Mining Brings Sexual Abuse and Fear to Yanomami Land, Report Says

Document also points to growth of destruction and more than 3,000 hectares of Amazon felled

A new report on the destruction caused by mining within the Yanomami indigenous land points to cases of sexual abuse, harassment and the supply of alcoholic beverages, in addition to the increase in deforestation in the Amazon. According to the document produced by the Hutukara Associação Yanomami and the Associação Wanasseduume Ye'kwana, with technical assistance from Instituto Socioambiental, in 2021, the destruction associated with mining grew 46% in the indigenous land compared to 2020. The devastation reached 3,272 acre.

Monitoring has been done since 2018 and this was the largest increase ever recorded. In addition to the percentage growth, mining is advancing into new areas of Yanomami land.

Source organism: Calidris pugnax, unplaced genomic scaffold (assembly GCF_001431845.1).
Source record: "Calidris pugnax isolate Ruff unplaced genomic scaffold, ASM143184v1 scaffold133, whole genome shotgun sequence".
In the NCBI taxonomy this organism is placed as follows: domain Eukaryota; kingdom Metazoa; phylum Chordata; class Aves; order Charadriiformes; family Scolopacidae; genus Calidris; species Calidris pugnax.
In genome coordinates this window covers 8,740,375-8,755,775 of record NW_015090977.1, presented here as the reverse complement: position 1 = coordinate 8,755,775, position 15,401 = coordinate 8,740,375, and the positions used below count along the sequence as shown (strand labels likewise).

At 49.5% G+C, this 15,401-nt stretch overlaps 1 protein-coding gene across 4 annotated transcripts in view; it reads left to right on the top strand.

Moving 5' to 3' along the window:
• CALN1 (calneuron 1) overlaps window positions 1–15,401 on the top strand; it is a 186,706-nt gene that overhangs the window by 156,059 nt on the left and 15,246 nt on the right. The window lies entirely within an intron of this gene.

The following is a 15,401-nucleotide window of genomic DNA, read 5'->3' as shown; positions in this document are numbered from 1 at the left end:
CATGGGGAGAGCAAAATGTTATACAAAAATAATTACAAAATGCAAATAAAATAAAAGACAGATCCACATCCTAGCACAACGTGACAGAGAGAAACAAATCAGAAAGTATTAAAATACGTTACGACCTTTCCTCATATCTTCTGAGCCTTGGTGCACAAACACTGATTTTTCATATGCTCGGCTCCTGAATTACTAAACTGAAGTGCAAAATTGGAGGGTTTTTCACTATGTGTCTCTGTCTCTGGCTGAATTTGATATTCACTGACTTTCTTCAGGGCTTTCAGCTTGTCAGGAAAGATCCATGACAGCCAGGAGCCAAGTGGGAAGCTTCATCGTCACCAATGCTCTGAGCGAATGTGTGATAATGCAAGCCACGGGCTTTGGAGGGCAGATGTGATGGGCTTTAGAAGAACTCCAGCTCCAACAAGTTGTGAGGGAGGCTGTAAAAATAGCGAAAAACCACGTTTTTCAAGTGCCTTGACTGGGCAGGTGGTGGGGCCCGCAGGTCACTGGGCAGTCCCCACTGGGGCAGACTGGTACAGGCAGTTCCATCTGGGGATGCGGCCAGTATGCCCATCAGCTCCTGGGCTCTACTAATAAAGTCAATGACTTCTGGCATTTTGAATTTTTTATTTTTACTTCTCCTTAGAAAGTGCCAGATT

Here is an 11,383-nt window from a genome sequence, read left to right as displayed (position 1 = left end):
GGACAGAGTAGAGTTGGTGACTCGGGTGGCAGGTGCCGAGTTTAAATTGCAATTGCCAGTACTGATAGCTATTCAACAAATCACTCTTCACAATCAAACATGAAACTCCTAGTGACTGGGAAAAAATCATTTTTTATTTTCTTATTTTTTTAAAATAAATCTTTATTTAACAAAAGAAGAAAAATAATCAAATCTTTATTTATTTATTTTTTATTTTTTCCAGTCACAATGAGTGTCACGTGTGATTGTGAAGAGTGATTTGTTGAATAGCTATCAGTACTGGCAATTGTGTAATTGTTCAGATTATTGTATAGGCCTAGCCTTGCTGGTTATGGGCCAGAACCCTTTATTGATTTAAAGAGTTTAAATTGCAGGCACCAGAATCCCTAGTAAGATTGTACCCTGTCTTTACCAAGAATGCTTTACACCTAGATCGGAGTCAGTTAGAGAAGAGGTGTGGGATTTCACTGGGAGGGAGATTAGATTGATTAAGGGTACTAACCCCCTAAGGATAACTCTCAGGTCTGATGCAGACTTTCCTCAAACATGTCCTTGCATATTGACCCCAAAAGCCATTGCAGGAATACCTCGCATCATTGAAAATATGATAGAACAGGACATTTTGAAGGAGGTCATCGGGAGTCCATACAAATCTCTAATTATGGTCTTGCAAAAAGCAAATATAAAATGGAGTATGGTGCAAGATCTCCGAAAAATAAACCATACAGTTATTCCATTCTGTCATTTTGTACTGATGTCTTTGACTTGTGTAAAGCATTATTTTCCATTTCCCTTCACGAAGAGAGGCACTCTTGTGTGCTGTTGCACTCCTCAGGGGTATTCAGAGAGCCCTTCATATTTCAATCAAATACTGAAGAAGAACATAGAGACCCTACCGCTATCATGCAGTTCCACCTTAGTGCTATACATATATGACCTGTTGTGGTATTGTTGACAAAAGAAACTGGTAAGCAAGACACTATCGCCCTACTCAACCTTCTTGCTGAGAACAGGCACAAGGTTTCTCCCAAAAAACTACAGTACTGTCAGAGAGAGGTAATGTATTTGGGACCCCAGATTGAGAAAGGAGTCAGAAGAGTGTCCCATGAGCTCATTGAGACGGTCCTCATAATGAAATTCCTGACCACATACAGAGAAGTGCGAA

To verify the destruction caused by mining on the protected land, images from the Planet and Sentinel 1 and 2 satellites were used. After that, every six months, flyovers are carried out to validate the destroyed areas detected. In some parts of the indigenous land, there are reports of sexual abuse and harassment of women and children. This is the case around the Apiaú River. The presence of weapons among the miners means that the indigenous people no longer resist harassment out of fear, say the authors. There are also reports of sexual exploitation of indigenous women on the Mucajaí and Couto Magalhães rivers.

Translated by Kiratiana Freelon

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